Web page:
The container liner industry continues to increase its share of the refrigerated cargo market, according to London-based Drewry.
Drewry said its study, Reefer Shipping Market Review and Forecast 2013/14
, found the containership mode is forecast to provide in excess of 94 percent of overall reefer tonnage within the next few years. At the end of 2012 it was already in excess of 92 percent.
Kevin Harding, editor of the report, said there were almost 1 million 40-foot high-cube refrigerated containers at the end of last year and they make up over 90 percent of the overall reefer container fleet.
Drewry said there are 600 specialized reefer ships with more than 100,000 cubic feet of carrying capacity and their average age has increased to 24 years, despite continued heavy scrapping during the past year. It noted there is considerable variation in the age of fleets among reefer ship specialists, with Star Reefers having the youngest fleet among the major operators at an average age of 14 years, while Baltic Reefers' ships averaging 28 years.
It said the first half of this year "appeared to herald the start of a long awaited upturn for the specialised reefer industry. Time charter rates improved, scrapping had shrunk the fleet to more manageable levels and the containership industry finally seemed to understand that life was not all about market share."
Harding said the two modes of transport - container ships with reefer containers versus specialized breakbulk reefer ships - "have experienced mixed fortunes. With the continued shrinking of the specialised reefer fleet it is unavoidable that increased cargo volumes, no matter how small, will have to be shipped by reefer container vessels. The market share between the two modes continues to move in favour of the containership and, with the specialised reefer orderbook remaining at zero (at least for the time being), it is inevitable that this trend will continue."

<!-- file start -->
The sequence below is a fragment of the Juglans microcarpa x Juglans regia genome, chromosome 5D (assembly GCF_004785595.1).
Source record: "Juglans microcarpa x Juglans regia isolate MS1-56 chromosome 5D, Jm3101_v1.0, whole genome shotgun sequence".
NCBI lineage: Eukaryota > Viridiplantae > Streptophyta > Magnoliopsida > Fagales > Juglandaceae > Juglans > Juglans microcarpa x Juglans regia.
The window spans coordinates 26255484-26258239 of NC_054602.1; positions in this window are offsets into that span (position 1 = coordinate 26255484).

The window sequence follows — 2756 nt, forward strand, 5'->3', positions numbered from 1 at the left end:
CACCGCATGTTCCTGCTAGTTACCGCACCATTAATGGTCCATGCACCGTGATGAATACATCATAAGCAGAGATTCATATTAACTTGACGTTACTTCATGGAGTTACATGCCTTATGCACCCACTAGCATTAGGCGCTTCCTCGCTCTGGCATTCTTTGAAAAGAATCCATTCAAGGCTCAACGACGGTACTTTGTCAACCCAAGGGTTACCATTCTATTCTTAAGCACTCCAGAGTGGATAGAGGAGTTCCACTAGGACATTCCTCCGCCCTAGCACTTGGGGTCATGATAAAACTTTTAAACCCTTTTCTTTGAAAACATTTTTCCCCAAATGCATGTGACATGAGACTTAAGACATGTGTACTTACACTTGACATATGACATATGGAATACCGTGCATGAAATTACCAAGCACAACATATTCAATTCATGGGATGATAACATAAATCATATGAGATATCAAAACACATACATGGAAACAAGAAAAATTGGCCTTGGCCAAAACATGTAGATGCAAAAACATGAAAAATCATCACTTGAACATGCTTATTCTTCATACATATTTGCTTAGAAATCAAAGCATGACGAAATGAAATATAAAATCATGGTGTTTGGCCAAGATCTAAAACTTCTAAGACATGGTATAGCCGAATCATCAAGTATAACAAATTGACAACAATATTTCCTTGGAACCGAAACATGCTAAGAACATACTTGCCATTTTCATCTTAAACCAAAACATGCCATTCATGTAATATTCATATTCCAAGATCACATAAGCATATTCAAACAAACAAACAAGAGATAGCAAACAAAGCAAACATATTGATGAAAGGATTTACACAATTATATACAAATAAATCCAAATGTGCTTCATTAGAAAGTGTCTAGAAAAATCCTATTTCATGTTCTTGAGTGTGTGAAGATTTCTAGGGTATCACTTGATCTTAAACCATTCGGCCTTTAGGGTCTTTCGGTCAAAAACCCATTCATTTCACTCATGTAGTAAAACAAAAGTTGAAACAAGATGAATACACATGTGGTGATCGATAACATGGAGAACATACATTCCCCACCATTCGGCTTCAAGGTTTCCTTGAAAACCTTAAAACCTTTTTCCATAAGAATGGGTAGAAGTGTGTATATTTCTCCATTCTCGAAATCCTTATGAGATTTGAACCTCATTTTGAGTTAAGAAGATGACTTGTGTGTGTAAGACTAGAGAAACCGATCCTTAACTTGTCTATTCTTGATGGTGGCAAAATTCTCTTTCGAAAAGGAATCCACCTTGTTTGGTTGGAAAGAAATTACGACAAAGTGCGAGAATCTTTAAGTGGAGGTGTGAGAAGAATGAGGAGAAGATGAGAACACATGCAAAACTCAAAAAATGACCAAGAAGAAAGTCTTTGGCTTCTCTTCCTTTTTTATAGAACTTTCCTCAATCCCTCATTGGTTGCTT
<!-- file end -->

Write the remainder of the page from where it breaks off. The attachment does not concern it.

While specialized ships have only a small share of total reefer capacity, Harding said they make significantly more round voyages per year than the container fleet and they use their space solely for refrigerated cargo, while reefer containers are sometimes used to haul dry cargo.
Drewry said last year 92.4 million tons of reefer cargo (not counting liquids such fruit juices or frozen orange juice concentrate) moved by seaborne transport in 2012, 25.6 percent more than in 2002. Main commodities are bananas, fish and other seafood, citrus, deciduous fruit, poultry and meat.
The United States was responsible for about 15 percent of worldwide imports, Western Europe 38 percent, and Eastern Europe 13 percent.